Moving America Forward

Gun Violence Devastated This Man’s Family. He’s Determined to Not Let It Happen to Others

March 31, 2015
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Gun Violence Devastated This Man’s Family. He’s Determined to Not Let It Happen to Others
A picture of Ian Johnstone's father, who was killed by gun violence when Ian was 10 Clare Major
This organization works to make the streets safer through crowdfunded firearm buybacks.

Since his childhood, Ian Johnstone has been unwittingly close to the issue of gun violence in America.

When Ian Johnstone was just 10 years old, his father was shot during a random robbery attempt in San Francisco. The perpetrators were a group of teenagers who had been using drugs; the 16-year-old shooter fired once into the elder Johnstone’s back, instantly paralyzing him. A week later, his dad died in the hospital from complications.

It goes without saying that Johnstone can personally attest to how the improper use of a firearm can devastate a family. He and his sister had to grow up without a father and their mother without the man “she had planned on spending the rest of her life with.”

“You can’t help but feel frustrated and jaded and powerless about the issue,” says Johnstone.

Those feelings returned to the forefront of his mind in late 2013 after the shooting at Sandy Hook Elementary in Newtown, Conn. While living in the San Francisco bay area and working in the tech industry, the idea of crowdfunding gun buyback programs came up while he was speaking with a group of friends. Instead of relying on funds from cities or grants, money raised to finance buybacks could come from private online donations — often from people in the very communities most affected by gun violence.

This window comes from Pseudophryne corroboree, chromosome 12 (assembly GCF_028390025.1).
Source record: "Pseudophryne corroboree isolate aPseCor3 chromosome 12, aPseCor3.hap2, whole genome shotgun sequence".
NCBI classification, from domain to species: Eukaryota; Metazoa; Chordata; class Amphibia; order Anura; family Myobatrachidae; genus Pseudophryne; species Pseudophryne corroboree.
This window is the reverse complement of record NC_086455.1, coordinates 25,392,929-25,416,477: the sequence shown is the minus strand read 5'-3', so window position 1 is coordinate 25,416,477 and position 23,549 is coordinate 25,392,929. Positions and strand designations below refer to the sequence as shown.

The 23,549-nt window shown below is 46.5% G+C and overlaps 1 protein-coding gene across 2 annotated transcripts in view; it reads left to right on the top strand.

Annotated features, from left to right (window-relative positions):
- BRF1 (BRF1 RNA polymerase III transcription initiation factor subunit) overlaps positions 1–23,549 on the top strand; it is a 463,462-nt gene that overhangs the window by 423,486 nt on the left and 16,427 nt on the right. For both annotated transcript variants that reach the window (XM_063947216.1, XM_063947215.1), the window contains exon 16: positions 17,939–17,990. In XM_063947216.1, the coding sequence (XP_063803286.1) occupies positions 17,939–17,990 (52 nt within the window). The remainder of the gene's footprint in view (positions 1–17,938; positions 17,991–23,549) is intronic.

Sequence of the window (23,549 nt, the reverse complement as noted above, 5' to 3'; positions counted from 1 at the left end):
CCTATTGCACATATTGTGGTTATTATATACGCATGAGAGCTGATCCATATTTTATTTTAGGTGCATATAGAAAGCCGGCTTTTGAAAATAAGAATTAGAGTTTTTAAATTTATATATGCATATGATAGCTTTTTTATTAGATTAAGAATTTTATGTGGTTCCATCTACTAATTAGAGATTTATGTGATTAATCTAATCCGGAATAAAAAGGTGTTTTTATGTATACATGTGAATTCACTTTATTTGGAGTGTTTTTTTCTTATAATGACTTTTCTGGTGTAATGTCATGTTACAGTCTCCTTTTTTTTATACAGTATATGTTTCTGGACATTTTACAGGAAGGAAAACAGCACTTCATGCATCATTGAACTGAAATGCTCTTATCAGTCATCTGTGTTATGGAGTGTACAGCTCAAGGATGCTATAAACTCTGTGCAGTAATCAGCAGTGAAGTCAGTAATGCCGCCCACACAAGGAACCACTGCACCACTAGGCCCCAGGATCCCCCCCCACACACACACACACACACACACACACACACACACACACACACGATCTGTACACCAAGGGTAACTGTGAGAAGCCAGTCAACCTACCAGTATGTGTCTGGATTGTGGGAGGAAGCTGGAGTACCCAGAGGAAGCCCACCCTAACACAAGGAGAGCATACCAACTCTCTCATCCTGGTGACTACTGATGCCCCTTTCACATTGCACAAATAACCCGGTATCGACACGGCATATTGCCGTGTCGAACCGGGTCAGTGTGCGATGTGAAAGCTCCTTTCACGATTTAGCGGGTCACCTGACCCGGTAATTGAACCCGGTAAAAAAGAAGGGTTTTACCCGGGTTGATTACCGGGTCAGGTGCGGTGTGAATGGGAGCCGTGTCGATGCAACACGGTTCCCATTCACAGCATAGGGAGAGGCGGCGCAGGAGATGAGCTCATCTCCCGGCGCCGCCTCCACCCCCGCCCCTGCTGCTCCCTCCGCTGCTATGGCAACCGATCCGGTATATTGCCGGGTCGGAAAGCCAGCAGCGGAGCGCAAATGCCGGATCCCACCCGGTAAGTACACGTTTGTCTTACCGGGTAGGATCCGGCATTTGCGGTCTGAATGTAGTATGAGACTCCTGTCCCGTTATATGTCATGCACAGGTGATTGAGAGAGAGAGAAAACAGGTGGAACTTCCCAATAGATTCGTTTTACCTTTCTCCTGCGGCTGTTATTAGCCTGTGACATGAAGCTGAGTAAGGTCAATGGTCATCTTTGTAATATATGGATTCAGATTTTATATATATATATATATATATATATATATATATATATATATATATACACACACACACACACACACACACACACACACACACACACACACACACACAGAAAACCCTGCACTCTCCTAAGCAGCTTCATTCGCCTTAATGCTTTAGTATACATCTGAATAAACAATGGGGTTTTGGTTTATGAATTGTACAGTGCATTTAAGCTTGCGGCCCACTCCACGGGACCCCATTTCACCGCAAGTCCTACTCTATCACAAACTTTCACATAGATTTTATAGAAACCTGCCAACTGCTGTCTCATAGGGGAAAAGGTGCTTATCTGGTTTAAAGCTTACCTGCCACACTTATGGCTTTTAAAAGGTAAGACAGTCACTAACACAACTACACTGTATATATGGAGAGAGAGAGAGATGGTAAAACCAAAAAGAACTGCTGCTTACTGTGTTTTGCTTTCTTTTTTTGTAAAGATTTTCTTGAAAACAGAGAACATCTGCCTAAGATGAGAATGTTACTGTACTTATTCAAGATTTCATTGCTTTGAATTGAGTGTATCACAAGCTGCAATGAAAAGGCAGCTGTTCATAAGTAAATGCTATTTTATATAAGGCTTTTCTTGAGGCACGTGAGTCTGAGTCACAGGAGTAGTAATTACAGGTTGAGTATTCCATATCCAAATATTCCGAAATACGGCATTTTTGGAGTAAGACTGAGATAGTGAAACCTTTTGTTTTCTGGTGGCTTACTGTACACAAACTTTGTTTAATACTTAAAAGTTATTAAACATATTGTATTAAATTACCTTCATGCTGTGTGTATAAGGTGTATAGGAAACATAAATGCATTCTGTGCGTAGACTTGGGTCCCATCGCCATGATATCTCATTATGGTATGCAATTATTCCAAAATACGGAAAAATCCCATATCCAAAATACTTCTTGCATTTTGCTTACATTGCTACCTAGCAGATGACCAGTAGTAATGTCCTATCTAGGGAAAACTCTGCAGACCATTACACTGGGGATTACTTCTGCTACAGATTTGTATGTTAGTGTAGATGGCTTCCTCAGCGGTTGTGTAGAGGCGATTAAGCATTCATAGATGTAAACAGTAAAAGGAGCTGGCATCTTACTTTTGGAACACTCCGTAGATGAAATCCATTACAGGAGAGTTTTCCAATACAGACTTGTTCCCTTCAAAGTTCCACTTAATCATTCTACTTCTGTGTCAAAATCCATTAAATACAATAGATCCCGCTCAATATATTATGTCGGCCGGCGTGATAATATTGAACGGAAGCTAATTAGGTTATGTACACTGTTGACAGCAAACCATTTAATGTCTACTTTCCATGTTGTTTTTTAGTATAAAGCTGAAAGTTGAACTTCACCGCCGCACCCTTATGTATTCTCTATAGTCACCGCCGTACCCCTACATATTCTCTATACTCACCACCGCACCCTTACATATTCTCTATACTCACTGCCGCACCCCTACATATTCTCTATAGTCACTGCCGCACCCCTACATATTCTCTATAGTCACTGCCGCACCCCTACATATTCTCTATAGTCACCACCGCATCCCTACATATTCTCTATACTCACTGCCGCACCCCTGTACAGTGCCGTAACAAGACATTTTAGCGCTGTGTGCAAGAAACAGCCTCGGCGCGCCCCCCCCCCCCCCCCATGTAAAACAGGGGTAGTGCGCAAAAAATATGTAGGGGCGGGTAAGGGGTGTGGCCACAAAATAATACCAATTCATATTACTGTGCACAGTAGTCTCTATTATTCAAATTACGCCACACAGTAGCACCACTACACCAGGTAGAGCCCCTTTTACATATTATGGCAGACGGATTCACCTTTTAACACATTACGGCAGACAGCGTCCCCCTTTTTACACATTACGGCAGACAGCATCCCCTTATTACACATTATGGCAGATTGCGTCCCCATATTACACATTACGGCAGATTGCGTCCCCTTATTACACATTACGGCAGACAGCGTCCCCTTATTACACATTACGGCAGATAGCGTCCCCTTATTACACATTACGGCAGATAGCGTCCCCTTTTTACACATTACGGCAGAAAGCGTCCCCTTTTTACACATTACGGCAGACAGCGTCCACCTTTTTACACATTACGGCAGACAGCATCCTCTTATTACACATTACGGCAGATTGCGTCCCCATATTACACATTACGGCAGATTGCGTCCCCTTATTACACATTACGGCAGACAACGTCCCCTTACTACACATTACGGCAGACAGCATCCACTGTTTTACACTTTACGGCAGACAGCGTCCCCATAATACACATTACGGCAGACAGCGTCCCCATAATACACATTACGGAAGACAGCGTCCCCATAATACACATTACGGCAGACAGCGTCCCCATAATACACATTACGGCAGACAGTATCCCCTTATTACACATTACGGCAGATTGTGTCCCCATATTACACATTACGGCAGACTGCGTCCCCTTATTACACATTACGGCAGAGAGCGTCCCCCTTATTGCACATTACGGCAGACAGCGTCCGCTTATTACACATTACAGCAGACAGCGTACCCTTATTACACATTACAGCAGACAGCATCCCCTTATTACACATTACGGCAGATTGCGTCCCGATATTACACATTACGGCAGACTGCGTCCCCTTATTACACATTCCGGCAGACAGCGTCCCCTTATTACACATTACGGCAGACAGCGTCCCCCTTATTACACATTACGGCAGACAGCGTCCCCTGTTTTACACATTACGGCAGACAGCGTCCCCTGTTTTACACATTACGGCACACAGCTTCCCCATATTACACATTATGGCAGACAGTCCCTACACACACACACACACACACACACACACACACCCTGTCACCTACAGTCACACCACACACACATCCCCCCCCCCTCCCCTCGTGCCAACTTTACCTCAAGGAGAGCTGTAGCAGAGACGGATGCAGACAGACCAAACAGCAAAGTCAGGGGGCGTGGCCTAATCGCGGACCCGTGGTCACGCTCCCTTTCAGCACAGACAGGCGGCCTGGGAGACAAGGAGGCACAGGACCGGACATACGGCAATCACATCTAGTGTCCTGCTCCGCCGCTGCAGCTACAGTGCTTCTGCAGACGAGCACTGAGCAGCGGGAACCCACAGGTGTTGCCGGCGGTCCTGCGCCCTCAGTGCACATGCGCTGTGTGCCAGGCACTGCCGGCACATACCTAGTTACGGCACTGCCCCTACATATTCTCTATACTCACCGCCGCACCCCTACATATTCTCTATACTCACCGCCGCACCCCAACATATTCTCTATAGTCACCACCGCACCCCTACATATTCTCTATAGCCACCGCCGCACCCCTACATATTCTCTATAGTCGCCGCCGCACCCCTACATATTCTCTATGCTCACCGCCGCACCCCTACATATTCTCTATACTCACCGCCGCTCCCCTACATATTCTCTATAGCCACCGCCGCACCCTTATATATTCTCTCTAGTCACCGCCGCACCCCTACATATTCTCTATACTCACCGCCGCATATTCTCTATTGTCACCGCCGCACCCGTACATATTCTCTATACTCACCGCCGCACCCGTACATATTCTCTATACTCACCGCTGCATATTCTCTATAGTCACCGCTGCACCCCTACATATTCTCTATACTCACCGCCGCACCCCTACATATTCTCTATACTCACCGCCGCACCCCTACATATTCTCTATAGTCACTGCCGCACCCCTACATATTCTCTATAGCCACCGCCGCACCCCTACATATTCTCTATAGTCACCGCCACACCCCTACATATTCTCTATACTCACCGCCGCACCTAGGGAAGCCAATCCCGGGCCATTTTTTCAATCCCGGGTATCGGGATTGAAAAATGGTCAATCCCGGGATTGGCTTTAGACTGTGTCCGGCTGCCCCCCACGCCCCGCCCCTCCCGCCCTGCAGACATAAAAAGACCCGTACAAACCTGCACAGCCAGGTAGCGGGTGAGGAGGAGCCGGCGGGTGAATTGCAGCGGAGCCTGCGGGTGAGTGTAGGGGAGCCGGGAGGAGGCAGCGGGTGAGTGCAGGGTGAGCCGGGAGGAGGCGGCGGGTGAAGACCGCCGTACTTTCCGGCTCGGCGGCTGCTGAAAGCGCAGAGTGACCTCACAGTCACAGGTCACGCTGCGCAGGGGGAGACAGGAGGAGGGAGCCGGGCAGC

From this conversation, Gun By Gun was born. In less than two years, the organization has crowdsourced more than $80,000, using the money to collect more than 750 guns in four cities over the course of five campaigns.

Criticisms of gun buybacks stretch back to the 1960s when the programs first started being widely used. One of the strongest arguments against them was that they often collected inoperable firearms (certainly not the guns making America’s streets dangerous). To ensure that it only pays for working firearms, Gun By Gun, like most modern buyback programs, has a range specialist on hand at all their events.

Another criticism of these initiatives is that they only collect a small percentage of the guns out there in America (a number, which experts estimate to be anywhere between 270 million to 310 million). Johnstone acknowledges that the impact of Gun By Gun “may not be a drop in the bucket,” but cites the importance of letting communities affected by violence do something concrete together to address the problem.

Ultimately, Johnstone hopes Gun By Gun can be a catalyst for inspiring further action aimed at reducing gun violence. He points to the diversity of the people that the program has already brought together, from mothers who lost their children, to police officers and former criminals.

“Gun By Gun has been a way that I feel I can add meaning to the death of my father,” says Johnstone. “I’ve met so many people who have lost loved ones to gun violence and they want to do something which is, frankly, its part of the healing process.”

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